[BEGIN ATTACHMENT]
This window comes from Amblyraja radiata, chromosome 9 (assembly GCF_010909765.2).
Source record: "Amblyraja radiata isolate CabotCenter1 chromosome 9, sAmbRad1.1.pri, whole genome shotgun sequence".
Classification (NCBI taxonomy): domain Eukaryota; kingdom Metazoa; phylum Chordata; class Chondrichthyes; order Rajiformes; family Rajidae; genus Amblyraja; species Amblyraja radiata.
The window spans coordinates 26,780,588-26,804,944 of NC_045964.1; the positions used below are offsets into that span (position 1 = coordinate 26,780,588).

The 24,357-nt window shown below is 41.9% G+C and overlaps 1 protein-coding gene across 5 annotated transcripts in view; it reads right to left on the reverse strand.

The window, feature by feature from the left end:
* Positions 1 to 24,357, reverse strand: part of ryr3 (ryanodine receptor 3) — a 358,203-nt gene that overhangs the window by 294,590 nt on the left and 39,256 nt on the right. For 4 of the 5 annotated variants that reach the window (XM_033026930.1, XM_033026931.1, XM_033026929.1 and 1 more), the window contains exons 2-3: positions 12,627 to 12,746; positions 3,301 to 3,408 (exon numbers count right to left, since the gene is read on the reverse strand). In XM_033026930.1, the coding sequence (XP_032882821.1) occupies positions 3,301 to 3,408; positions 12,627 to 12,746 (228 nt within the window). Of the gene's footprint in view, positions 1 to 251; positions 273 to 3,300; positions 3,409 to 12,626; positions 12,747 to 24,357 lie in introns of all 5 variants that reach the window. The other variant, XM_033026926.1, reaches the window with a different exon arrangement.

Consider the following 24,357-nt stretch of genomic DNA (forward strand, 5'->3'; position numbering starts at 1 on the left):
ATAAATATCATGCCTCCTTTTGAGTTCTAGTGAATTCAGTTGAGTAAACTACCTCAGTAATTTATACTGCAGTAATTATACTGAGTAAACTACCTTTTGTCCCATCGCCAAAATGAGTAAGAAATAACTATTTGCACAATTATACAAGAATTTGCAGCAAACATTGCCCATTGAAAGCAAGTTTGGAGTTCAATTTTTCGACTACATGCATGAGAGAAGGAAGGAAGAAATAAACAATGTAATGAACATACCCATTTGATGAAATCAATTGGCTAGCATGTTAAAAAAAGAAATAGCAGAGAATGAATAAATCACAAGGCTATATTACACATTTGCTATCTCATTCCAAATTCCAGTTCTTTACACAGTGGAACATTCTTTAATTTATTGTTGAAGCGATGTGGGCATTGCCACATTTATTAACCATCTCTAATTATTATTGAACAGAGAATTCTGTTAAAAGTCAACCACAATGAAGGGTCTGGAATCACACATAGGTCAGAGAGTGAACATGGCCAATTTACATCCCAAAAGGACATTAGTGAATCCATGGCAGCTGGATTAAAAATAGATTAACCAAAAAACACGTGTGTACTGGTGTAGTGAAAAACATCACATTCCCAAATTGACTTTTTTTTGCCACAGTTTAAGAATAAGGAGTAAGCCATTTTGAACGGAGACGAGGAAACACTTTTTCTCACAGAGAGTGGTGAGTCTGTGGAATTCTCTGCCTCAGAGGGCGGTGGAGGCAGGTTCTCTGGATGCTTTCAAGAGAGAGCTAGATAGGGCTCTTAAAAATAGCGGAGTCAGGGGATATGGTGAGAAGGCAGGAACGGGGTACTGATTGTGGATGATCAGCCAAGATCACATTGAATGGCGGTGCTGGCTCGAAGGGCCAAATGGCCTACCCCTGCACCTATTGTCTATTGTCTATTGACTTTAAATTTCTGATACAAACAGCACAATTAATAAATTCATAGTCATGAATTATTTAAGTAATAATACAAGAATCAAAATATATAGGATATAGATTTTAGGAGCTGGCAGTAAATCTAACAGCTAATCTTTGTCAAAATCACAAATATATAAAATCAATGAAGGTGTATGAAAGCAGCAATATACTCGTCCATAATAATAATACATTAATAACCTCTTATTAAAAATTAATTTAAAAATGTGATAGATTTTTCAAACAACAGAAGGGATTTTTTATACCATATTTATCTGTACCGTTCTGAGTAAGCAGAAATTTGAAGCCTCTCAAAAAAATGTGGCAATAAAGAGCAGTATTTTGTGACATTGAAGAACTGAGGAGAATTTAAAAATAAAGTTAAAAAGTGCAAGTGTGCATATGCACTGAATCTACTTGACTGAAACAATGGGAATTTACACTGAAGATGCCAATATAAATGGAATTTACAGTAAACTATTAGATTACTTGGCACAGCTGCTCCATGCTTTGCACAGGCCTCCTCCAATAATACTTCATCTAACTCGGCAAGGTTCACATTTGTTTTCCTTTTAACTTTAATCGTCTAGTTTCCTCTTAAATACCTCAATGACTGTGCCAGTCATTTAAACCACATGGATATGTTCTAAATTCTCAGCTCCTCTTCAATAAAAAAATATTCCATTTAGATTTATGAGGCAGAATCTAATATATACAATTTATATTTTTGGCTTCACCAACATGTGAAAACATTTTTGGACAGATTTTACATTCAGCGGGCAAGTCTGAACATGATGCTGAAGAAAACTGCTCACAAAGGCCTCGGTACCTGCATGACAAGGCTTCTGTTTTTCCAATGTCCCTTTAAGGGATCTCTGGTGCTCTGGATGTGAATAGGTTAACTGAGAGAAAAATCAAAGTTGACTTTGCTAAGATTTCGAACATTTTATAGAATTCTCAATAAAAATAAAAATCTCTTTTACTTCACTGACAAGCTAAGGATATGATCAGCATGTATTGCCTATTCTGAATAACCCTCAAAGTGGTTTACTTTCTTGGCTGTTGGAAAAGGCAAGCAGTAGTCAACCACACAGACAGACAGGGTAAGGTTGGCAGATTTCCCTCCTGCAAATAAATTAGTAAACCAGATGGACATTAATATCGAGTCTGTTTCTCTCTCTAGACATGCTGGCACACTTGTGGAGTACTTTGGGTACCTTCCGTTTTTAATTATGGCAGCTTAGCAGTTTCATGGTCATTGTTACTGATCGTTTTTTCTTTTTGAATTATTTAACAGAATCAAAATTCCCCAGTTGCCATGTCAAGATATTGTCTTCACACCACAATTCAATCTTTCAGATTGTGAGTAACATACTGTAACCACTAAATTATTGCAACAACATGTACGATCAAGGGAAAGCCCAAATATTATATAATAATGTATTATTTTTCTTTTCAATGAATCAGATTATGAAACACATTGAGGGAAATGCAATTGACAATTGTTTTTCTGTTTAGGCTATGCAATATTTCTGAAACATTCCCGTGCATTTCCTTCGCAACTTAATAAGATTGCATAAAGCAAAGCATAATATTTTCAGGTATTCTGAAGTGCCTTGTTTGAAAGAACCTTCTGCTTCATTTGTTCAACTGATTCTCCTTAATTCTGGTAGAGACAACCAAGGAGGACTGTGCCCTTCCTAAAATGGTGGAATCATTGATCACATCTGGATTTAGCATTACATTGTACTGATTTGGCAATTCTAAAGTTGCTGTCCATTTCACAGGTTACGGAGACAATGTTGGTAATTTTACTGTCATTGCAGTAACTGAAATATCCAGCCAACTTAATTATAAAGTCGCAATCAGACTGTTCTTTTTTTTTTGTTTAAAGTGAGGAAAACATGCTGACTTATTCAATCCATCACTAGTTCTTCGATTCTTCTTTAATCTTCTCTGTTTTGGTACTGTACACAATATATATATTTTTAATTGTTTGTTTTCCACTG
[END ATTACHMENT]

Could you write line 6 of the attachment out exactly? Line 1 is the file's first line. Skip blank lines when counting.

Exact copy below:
The window, feature by feature from the left end: